Tuesday, February 16, 2010

Looking Back

I'm not sure if people are still checking in to this blog, but I thought I would add short and sweet post.

First, I miss traveling.

Since we came back from our trip I worked in Colorado at a woodshop, then off to the Museum of Contemporary Art Denver where I design and taught education programs. Finally I came to my senses, applied to grad school and moved to NYC. I am currently attending Goddard College and just completed my 1st year toward a degree is Socially Responsible business and Sustainable Communities. As part of my graduate work, I have designed a gardening education program for 7th graders, which started 3 weeks ago! I also freelance at Situ Studio sanding and painting sculptures.

SO life is good and busy. NYC is not my permanent home, but it is home for now. Matthew and I keep in touch, but not as much as we should. Time is flying by . . . as of 4 minutes ago I just turned 27.

I find myself coming back to this blog every month, mainly when I want to cook something from our trip. Perhaps I will start to visit more often. It will at least help my graduate work.


Friday, September 04, 2009

<D:E:C> in The Boston Globe

I just found out that The Boston Globe published a link to our WWOOFing post on Sunday, 23 August 2009! They did an article on WWOOFing and included a post regarding our experiences with it. Unfortunately my link didn’t make it into the online globe (odd), just the print version, but still awesome!

Saturday, July 14, 2007

Heifer International

Went over to Heifer International's Outlook farm in Western Massachusetts today. It was interesting, very focused on using livestock to eradicate hunger and poverty. While I am partial to vegetables, there were some other benefits to farm animals like work power, wool, and space conservation. The best part of their program is re-giving; after H.I. donates an animal to a family in need, that family must give the animals first offspring to another family in need. They also have all these mock houses from different parts of the world their program benefits, such as Thailand, Peru, Guatemala, Tibet, Kenya, Poland, and Appalachia. Sustainable development, but in a different way than I'm used to - living creatures rather than materials.

Sunday, June 10, 2007

Anderson Ranch and a great field trip

I'm currently assisting a Willow twig Furniture class. Clifton Monteith, (http://homepage.mac.com/cliftonmonteith/PhotoAlbum4.html) the same Instructor that inspired us to plan out trip, teaches the class. We are building chairs out of Willow and Aspen. I have really enjoyed myself this past week, mainly because the class consists of working artist and wood workers. The age group of the class is 21-45. It is definitely rare that there are so many young people in the class. It makes for sun evenings and weekends. The class is a 2-week class- so this past weekend has been a blast hanging out with people. On Friday we all headed out for a field trip. We visited the Rocky Mountain Institute.

This is the chair that Clifton is working on during the class.

This is Clifton and his wife Nancy- they are on my "Favorite People's List"!

Rocky Mountain Institute (http://www.rmi.org/)
Mission Statement:

Rocky Mountain Institute (RMI) is an independent, entrepreneurial, nonprofit organization. We foster the efficient and restorative use of resources to make the world secure, just, prosperous, and life sustaining.

Our staff shows businesses, communities, individuals, and governments how to create more wealth and employment, protect and enhance natural and human capital, increase profit and competitive advantage, and enjoy many other benefits — largely by doing what they do far more efficiently.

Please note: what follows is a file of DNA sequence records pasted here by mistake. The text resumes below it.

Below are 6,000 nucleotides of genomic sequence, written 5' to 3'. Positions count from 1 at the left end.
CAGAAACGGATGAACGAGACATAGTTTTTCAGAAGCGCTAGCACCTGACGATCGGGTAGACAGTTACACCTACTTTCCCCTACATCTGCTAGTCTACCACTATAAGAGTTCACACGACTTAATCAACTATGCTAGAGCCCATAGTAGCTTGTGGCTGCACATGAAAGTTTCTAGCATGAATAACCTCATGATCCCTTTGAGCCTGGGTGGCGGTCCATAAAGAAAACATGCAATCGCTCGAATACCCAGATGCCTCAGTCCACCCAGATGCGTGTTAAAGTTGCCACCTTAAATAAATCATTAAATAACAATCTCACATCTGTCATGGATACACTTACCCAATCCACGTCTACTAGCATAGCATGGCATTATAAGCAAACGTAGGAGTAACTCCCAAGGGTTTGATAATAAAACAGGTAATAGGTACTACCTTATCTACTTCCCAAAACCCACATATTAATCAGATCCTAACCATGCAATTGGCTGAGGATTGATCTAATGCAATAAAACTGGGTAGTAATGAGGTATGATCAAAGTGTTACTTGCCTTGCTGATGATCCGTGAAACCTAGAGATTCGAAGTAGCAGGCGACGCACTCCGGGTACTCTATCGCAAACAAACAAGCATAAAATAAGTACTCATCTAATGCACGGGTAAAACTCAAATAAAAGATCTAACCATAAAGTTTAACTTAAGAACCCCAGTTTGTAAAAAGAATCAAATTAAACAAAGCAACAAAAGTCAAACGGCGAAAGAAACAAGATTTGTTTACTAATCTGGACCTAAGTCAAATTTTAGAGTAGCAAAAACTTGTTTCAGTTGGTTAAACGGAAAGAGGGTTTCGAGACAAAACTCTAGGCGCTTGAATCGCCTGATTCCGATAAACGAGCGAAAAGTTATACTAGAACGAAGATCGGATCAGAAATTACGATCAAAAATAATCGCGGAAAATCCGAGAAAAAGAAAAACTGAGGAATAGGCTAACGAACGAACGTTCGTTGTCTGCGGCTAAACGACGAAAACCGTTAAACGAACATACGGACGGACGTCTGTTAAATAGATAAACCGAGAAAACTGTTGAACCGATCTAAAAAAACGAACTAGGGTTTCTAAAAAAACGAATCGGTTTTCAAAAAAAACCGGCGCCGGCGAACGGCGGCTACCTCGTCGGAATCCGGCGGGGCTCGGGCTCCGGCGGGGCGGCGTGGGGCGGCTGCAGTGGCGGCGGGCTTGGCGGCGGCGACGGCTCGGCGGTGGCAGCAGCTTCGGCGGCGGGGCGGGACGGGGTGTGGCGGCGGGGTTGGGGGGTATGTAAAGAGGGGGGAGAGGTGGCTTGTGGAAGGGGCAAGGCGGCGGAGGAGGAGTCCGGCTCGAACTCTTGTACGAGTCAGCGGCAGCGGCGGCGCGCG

Our work is independent, nonadversarial, and transideological, with a strong emphasis on market-based solutions. For detailed descriptions of our Research & Consulting within the Natural Capitalism Framework as well as our activities and areas of impact, please follow the links at left.

We visited the Snowmass location and took a guided tour. The building itself was under a lot of construction, which made it a little difficult to get an idea of how the building looks normally. The building is almost completely solar powered. The water is heated by the sun. The interior is designed to keep in heat and also has a green house that is able to grow even banana trees in the winter. It was great to see a building that is a successful example of efficient and sustainable designs. I recommend taking a look through the website to get more of an in depth idea. I found it very interesting to see how they have updated the building. The Snowmass building was built in 1984 and I am sure you can imagine all of the improvements that have been made in the past 23 years in the technology. The solar panels have become so much smaller and also way more efficient. The one thing that I found frustrating but also difficult to avoid- the fact that living in such a sustainable way is nearly impossible unless you have the funds to do so. Within the first year the building paid for it self with all the savings, however, the money still must be paid up front to take on a project like that. The question that I will continue to ask is: How can we make these living improvements possible for those that don't have the access to the funds?

These are my thought for now.

Saturday, June 02, 2007


While not originally in our travel plans, I will be heading down to Mexico tomorrow for a little R&R on a cruise ship. Quite different from how Alison and I traveled, but I will still be looking for sustainable developments and spicy recipes.

I also published our first blook today! Woo Hoo! It's not the full blog book, that's still being edited, but a photography book I put together. With a hard cover and 72 full bleed 11" x 14" pages it should be pretty nice.

And as a final note, I've completely re-done my own website www.matthewmosher.us to be more international friendly, so check it out! I'm still working on my blog format though.

By matthew mosher

Sunday, May 27, 2007

Being back

I am here at Anderson Ranch Arts Center and feel like I have been thrown into it all. I have not really had time to process my trip and the new me that has developed from my experiences. Maybe in some ways the processing will occur over time no matter if I am trying to process or not. I am trying to step back into the American culture without getting caught up in it. I am trying to take small steps. Trying to keep a balance. I need personal space- me time. But it is so hard not to get caught up. For example- I have gotten used to not having a cell phone but now that I have one again I feel this desire to communicate with people. But Things don't always need to be talked about. Life was so simple when I was traveling. I had to think about where I ate food and where I slept. Now I don't have to think about those things, but instead I think about the bills I need to pay. Or I think about the little things that don't really matter. I have to remind myself of what I think is really important.